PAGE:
UCLA beat Oregon State comfortably, 75-59, on Wednesday to keep Mission 3.0 alive (go 6-1 to get an NCAA bid). I say comfortably even though the Bruins led the whole way, and were never seriously threatened. That was a slow game that could have been mistaken for lethargy. The two slowest teams in the league got together, and guess what happened? Both teams had 60 possessions -- right at UCLA's average for the season, and two above Oregon State's average.
It was a weird game for me. Tony Parker and Kevon Looney did their jobs going for 15 points and 10 rebounds and 10-6 respectively. Though Bruins thoroughly dominated the boards, 41-23, Oregon State did as well as can be expected from them inside. On the other hand, Gary Payton II & co. completely shut down Norman Powell who had four points -- all in the second half after Payton took on Bryce Alford (their defense was about 75% zone).
It was weird because we won a game on three point shooting thanks to Bryce and Isaac Hamilton. The team shot 56% from three, 48% overall and throw in 70% from the line to boot! When Bryce leads the team in scoring with 22, you're trained to think it was probably a bad game, but this was a case where Isaac had 9 assists, and Bryce hit most of his three's off the ball. Oregon State gave them this, and the Bruins capitalized.
Gary Payton II was amazing again. He led all scorers with 24 points and added 5 rebounds (3 offensive). He's too big and athletic for Isaac, and Norman was shut down on both sides of the ball. To stop Payton, the first thing to do is take care of the ball because he's a steal and transition machine, and then you have to keep him off the boards. And still, he hit three 3's in the game.
I'm reflecting back on the Oregon State game to highlight the stark difference with Oregon. The Ducks beat USC on Wednesday, 80-75. No big deal, right? Except that Joseph Young scored 26, and took one third of their shots. Reminds you a bit about Askia Booker and the Colorado-USC game. Oregon has another road win against Arizona State. ASU shut Young down for a half, but he had 7 assists (on a team that doesn't usually have many assists), and Elgin Cook went off instead. ASU did a good defensive job, but they were cold on offense, their center fouled out in regulation, and the Ducks won 68-67 in OT.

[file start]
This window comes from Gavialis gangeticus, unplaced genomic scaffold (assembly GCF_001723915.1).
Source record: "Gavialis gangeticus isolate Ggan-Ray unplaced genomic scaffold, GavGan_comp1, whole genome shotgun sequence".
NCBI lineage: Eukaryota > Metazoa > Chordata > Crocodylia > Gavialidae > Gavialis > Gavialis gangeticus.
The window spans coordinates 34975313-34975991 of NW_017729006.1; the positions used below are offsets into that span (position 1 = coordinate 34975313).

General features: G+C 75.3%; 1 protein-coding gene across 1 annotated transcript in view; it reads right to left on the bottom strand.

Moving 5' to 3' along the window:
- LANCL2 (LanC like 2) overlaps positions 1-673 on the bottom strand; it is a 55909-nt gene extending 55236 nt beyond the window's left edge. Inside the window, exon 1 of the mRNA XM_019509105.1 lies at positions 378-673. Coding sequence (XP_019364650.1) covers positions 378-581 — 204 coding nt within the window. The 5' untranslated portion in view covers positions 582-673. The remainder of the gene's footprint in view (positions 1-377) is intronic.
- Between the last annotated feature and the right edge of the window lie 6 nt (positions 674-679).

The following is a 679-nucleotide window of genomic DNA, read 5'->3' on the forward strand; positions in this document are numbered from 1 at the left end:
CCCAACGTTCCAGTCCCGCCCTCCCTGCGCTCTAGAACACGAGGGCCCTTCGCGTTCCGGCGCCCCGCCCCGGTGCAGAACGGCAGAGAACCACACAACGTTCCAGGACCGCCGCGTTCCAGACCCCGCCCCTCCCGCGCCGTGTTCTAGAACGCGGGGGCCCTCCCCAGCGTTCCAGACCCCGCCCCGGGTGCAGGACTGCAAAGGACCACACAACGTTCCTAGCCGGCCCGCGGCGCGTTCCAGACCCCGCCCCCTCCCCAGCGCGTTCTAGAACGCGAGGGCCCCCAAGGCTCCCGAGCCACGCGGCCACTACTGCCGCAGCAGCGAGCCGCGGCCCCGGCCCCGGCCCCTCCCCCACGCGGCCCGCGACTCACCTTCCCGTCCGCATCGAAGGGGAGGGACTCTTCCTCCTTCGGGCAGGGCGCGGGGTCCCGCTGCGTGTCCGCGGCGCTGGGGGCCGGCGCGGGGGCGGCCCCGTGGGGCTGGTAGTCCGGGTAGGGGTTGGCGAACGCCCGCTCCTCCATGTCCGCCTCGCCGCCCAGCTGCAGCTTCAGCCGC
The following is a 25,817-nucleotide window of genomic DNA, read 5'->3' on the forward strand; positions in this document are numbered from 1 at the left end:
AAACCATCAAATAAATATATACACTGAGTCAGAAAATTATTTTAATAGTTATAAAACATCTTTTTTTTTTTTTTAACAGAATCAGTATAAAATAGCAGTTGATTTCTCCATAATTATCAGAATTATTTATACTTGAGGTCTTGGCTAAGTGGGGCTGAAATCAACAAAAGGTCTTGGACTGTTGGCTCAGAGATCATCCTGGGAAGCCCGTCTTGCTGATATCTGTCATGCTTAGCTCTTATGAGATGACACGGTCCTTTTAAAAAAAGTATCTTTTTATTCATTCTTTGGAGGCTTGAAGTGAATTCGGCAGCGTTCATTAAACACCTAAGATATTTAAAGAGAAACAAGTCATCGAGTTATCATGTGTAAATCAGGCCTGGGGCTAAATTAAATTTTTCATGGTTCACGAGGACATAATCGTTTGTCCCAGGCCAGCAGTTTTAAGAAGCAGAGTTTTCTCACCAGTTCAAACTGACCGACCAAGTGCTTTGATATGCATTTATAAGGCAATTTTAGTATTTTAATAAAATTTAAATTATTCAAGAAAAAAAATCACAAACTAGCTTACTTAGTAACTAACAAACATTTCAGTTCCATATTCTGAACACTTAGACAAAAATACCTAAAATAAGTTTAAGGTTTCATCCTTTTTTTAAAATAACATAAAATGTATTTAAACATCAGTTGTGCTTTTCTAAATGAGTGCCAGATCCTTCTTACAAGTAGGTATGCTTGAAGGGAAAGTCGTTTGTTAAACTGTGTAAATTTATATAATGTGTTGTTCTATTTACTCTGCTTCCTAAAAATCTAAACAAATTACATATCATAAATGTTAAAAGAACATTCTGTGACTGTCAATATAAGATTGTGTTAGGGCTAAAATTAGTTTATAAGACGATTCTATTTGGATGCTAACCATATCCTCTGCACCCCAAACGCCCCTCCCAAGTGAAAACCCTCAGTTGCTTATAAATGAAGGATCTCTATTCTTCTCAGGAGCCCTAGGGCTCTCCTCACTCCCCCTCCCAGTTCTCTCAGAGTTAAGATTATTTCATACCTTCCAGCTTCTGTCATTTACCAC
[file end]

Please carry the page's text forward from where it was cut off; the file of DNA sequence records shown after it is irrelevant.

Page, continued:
I'm mostly worried about the likely track meet. Two months ago, I would have said, "great, let's have a track meet in Pauley." After the shellacking in Oregon, I'm not so confident. The Bruins are a slow team now. The safest bet would be to play inside-out against a very small Oregon team that is certainly not known for interior defense. On defense, I would slow Oregon down with the ¾ trap and the 3-2 zone which is designed to protect the perimeter. This will be interesting: will Joseph Young and company try to shoot over Looney? If I'm them, the way to beat this is to stand in the corner and hit the three from there.
Let's look at the stat comparison:
The Bruins look better everywhere except eFG% both on offense and defense. Oregon takes a lot of threes and shoots 36% from there. Their perimeter defense has been slightly more effective.
There are three big difference between this game, and the one at Oregon:
1) First and foremost, it is a home game for the Bruins.
2) Tony Parker is playing.
3) This is not a letdown or trap game. The Bruins have their mission, 3.0, and are coming off a good win. Stanford did their part by losing to Utah. Win this game, and we're back to a four-way tie for third. Then it's on to the next big game -- Arizona State in Tempe.
This one looks like a win for the Bruins.